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For a while I used a commercial windows software to convert a bunch of MTS files, but as a Linux user (Windows is for games mostly :) ), I finally managed to find a way to do it using ffmpeg, a patch and mencoder.

I bought Panasonic SD-9 2 years ago and since then I was filming all my vacations, parties, etc. Usually when I film I end up with at least a 50 MTS files that are mostly unrelated, so I wanted to have some nice fade out and fade ins between the joined slices. Those fades are the only thing that was some kind hard to do in linux, but half a year ago I found a nice patch to ffmpeg that does exactly this. So here we go.

1. ffmpeg source code (if you use the latest trunk then you need libx264 version >= 0.99):
svn co svn://svn.ffmpeg.org/ffmpeg/trunk
2. patch file (mail list post, or patch authors site or the file hosted on my blog)
3. mencoder (it is used to count the total frames of the movie)
4. avimerge (to put all the converted files back together)

1. Go to the directory for ffmpeg
2. Apply patch (patch -p 0 < patch_file)
Application of patch may fail, as ffmpeg is changing, but all you really need is vf_fade.c file placed in libavfilter directory, and add line:
to libavfilter/Makefile, as well a line:
to libavfilter/allfilters.c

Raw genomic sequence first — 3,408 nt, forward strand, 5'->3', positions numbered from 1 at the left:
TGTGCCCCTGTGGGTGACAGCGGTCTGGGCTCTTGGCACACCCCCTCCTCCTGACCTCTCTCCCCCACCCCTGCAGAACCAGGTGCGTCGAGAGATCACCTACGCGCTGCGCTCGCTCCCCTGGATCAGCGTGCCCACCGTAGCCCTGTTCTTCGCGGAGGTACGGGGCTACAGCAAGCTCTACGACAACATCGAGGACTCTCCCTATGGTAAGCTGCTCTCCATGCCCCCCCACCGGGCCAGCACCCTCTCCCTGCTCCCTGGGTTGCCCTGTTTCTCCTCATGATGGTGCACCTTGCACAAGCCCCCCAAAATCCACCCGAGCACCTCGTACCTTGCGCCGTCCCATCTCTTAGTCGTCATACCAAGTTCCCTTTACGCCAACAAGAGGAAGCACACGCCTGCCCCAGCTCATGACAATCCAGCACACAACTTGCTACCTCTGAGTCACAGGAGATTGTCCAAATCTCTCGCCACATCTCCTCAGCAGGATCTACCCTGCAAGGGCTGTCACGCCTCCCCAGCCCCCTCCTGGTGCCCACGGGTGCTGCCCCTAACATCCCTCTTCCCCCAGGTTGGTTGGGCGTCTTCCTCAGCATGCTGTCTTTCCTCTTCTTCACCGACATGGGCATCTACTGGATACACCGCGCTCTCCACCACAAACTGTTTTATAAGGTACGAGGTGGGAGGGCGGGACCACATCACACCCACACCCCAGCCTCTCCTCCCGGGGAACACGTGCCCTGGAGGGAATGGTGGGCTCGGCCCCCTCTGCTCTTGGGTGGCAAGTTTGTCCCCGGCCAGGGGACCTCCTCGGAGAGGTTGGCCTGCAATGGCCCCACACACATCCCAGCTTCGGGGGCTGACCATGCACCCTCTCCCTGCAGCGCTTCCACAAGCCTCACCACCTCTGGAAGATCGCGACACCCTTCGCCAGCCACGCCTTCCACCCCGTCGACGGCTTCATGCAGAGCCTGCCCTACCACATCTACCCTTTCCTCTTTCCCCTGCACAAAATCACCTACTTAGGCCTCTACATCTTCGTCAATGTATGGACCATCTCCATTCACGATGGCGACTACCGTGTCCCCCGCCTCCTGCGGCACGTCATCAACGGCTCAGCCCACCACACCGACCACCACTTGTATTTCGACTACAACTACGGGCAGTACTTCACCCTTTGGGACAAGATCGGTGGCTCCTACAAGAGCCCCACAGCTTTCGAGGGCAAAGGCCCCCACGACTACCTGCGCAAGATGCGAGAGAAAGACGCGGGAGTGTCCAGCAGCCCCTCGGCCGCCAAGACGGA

3. Build ffmpeg: ./configure with appropriate options, mine are:
--prefix=$HOME/ffmpeg --enable-libx264 --enable-libxvid --enable-libvorbis --enable-libtheora --enable-libmp3lame --enable-libfaac --enable-avfilter --enable-nonfree --enable-postproc --enable-runtime-cpudetect --enable-hardcoded-tables --enable-hwaccel=h263_vaapi --enable-hwaccel=h264_vaapi --enable-hwaccel=mpeg2_vaapi --enable-hwaccel=mpeg4_vaapi --enable-hwaccel=vc1_vaapi --enable-hwaccel=wmv3_vaapi --enable-filter=fade --enable-encoder=libx264 --enable-encoder=libxvid --enable-encoder=libmp3lame --enable-encoder=libfaac --enable-encoder=wmv2 --enable-encoder=wmv1 --enable-encoder=vorbis --enable-encoder=mpeg4 --enable-encoder=ac3 --enable-decoder=h264_vdpau --enable-gpl
And make, followed by make install.

Now you should have working ffmpeg with fade in/outs.

Here’s a make_avi.sh script that I’ve written for this:

for FILE_IN in $*; do
echo -n "$FILE_IN...."
#last_frame=`$FRAME_COUNTER $FILE_IN`
last_frame=` mencoder -nosound -ovc frameno -vc null -o /dev/null $FILE_IN 2>/dev/null | egrep " [0-9]+ frames\$" | gawk '{print \$12}'`
echo $last_frame
filters="-vfilters fade=in:0:$fade_dur,fade=out:$[last_frame/2 - $fade_dur-5]:$fade_dur"
${FFMPEG} -i $FILE_IN -deinterlace -vcodec libxvid -aspect 4:3 -r 25 -s $SIZE -b $BIT_RATE $filters -acodec libmp3lame -ac 2 -ab 128k -y -pass 1 -passlogfile temp.log -f avi /dev/null && \
${FFMPEG} -i $FILE_IN -deinterlace -vcodec libxvid -aspect 4:3 -r 25 -s $SIZE -b $BIT_RATE $filters -acodec libmp3lame -ac 2 -ab 128k -y -pass 2 -passlogfile temp.log -f avi ${FILE_IN/MTS/avi}
avimerge -o merge.avi -i $out_file_list

Just save it, change FFMPEG variable to your location of ffmpeg and run it passing a list of MTS files, it will create a merge.avi file in the current directory.
You can also tweak the “fade_dur” to make the fade longer/shorter.

I know it’s not much of a how to, but maybe someone will find it useful.

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One Response to “Converting a set of mts files to a single avi file with fade in/out in Linux”  

  1. 1 ataraxic

    Very nice, thxs!

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